2. Balance your Criticisms with Appreciations: Couples who spend more time appreciating each other than criticizing each other are more likely to stay together according to marital expert, Dr. Gottman. (www.gottman.com) Keep track of how often you say something critical of your partner, and yes, "helpful" advice can be a form of criticism. Notice how often you praise and complement your partner. Replace the negative with the positive and watch how much warmer things will become at home.
3. Use Sensate Focus to Get Out of Sexual Ruts: Developed by Masters and Johnson in the 70's, Sensate Focus is used to reset your libido and your sexual response. Rather than reinforce the sexual habits you and your partner have no doubt fallen into, Sensate Focus invites you to reconnect with sex in a fresh new way. The result for many couples is that they feel like teenagers again, titillated and excited by every little hug, glance, kiss, squeeze and cuddle.
4. There are NO facts - Only Feelings: When I am working in my professional capacity and engaging the skills I am specialized and certified in, dealing in facts make perfect sense. But when I am with my partner I don't know a damned thing. Seriously, if I feel the need to express my perceptions, I preface my communication with: "It is my perception that . . . " Refraining from the temptation to "win" an argument, I focus on expressing my feelings and connecting empathically to my partner's feelings. Employing I-feel-statements, active listening and empathic validation of feelings has the power to connect you to your partner in a deep and meaningful way. You can literally feel your two hearts open to the love you very likely have been craving all your life.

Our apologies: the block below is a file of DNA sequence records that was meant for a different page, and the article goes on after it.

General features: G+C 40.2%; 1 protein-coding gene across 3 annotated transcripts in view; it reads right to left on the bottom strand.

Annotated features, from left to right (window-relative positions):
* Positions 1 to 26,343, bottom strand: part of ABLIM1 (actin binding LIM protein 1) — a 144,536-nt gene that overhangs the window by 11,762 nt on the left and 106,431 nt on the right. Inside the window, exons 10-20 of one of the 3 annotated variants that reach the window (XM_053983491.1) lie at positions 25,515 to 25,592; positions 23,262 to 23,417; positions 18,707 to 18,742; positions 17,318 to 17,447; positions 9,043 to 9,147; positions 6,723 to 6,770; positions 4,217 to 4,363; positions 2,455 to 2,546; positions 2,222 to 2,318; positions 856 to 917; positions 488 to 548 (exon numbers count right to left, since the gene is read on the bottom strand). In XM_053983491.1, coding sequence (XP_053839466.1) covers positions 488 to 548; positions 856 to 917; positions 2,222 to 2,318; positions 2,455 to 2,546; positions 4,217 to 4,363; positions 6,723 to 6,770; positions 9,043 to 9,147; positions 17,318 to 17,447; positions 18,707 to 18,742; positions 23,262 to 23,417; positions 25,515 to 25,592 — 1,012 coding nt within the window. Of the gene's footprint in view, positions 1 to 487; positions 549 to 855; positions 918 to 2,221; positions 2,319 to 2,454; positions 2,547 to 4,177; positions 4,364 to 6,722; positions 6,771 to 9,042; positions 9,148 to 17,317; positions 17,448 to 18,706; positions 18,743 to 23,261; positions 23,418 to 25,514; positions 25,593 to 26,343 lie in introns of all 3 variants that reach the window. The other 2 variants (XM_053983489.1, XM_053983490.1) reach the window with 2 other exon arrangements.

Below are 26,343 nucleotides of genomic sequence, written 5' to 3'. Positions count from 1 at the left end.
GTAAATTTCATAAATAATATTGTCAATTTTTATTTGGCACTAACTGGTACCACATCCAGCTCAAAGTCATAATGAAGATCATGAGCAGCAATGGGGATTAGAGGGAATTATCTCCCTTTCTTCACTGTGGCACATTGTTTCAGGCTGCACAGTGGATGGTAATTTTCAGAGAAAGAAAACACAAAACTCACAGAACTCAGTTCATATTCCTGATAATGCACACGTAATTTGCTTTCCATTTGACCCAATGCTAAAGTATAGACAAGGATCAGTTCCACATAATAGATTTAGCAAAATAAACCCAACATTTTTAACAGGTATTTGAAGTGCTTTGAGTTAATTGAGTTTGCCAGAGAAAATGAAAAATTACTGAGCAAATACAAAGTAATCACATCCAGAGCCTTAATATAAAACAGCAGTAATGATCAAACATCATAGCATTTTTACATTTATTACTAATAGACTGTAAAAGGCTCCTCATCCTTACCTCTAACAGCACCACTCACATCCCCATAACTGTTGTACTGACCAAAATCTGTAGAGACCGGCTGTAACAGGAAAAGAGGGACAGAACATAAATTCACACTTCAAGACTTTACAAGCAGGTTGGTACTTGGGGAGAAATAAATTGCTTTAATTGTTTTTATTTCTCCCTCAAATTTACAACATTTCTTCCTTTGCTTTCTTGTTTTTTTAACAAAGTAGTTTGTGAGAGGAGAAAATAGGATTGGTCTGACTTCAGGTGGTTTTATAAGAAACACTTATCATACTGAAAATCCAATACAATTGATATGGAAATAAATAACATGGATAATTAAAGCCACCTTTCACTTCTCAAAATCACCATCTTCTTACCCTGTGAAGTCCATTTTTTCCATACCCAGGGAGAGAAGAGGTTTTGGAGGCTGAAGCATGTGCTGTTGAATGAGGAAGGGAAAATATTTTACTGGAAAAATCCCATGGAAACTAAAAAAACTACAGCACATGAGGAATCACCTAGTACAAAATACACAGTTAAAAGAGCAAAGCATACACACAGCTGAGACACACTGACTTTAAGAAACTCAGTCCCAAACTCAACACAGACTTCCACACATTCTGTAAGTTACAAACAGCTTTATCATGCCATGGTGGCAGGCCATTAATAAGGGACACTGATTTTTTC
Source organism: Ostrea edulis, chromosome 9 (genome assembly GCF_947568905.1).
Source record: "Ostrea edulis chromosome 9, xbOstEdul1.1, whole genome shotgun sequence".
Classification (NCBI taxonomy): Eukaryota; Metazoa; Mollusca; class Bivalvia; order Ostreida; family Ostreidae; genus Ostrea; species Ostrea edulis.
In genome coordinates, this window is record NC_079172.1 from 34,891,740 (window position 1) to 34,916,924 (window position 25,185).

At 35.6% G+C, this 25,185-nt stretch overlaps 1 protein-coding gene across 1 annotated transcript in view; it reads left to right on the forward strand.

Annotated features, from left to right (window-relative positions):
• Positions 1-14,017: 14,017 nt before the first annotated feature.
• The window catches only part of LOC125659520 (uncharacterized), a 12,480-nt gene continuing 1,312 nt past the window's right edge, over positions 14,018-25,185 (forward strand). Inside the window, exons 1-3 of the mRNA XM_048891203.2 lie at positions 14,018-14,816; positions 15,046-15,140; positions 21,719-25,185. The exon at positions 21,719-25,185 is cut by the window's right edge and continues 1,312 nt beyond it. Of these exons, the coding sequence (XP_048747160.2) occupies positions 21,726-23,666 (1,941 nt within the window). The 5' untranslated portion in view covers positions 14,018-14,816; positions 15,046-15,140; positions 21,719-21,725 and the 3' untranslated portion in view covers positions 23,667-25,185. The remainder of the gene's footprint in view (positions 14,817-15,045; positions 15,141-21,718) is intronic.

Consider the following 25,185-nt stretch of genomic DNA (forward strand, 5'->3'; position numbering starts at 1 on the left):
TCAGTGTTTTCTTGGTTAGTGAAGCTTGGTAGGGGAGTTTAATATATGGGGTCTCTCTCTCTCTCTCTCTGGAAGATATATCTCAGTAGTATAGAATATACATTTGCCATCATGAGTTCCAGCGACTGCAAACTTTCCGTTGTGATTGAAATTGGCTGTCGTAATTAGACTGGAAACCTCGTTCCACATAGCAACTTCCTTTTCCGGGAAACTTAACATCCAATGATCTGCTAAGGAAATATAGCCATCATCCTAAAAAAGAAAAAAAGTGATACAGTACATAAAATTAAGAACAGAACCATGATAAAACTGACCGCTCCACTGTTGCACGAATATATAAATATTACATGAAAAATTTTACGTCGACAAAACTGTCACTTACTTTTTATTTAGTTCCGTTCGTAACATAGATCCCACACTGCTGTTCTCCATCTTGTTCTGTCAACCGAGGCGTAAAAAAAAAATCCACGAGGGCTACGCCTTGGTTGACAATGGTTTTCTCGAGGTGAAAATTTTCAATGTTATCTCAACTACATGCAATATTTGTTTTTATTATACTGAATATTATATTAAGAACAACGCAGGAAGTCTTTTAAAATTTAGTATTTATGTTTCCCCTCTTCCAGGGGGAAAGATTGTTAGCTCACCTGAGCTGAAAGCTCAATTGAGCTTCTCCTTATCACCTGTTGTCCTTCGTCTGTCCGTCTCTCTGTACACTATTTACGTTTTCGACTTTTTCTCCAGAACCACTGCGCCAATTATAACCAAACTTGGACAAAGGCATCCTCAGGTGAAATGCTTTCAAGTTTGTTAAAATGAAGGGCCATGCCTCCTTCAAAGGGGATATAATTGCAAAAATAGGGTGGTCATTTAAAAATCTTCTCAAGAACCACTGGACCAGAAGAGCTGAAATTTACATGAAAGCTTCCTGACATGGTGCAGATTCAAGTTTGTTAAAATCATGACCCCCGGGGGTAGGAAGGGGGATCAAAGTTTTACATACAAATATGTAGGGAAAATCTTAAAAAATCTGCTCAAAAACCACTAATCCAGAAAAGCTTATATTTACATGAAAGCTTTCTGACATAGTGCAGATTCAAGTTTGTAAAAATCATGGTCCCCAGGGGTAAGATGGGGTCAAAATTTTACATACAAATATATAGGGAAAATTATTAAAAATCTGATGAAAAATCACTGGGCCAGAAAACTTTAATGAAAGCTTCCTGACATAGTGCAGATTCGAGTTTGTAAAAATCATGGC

5. Learn How to Express Your Anger in a Healthy Way: Anger management techniques could save your sex life. When you suppress your anger it has no place to go but in and that usually results in feelings of being depressed or numb. In fact, most of us try to control our anger in an attempt to make sure we don't engage in destructive behaviors. But if you hold your anger inside long enough, you may explode and do something you regret, anyway. Whether you are holding your anger in or letting it fly toward anyone who pisses you off, you probably won't exude the kind of safety which invites your partner to be vulnerable. Fortunately, you don't have to choose between dangerous outbursts or silent rage. You can learn to manage your anger in a healthy and positive way. Anger management training can teach you how and an unexpected side benefit is the positive way in can impact your sex life.
6. Be Willing to Get Help for Addictive Patterns: Most of us are familiar with alcoholism and drug addiction. We know we are not addicted in that sense so we may falsely believe we don't have a problem with addiction. But you might be surprised how powerfully little "habits" can impact both emotional intimacy and sexual intimacy. When our relationship becomes less satisfying due to loneliness, boredom, frustration and even apathy, we are more likely to escape into other distractions which can quickly become addictive. Some things to look for are overeating, having more than one or two drinks, relying upon too many pain pills or pot, watching hours of television instead of conversing with your partner, compulsively shopping and masturbating to online porn instead of making love to your partner.
7. Develop Your Spiritual Life: Believe it or not your sex life can serve as a Doorway to the Divine. Learn more about ancient sacred sexual techniques and tantra. Incorporate conscious breathing and certain meditation practices into your sexual landscape to enhance your intimacy and add a spiritually connected dimension to your lovemaking.
If you want to know more about these seven simple steps and learn how to incorporate them into your life, email me at Veronica@SexWithoutShame.com for a free ten minute consultation. How about it? Is it time for you to rebirth the romance and emotional intimacy in your relationship?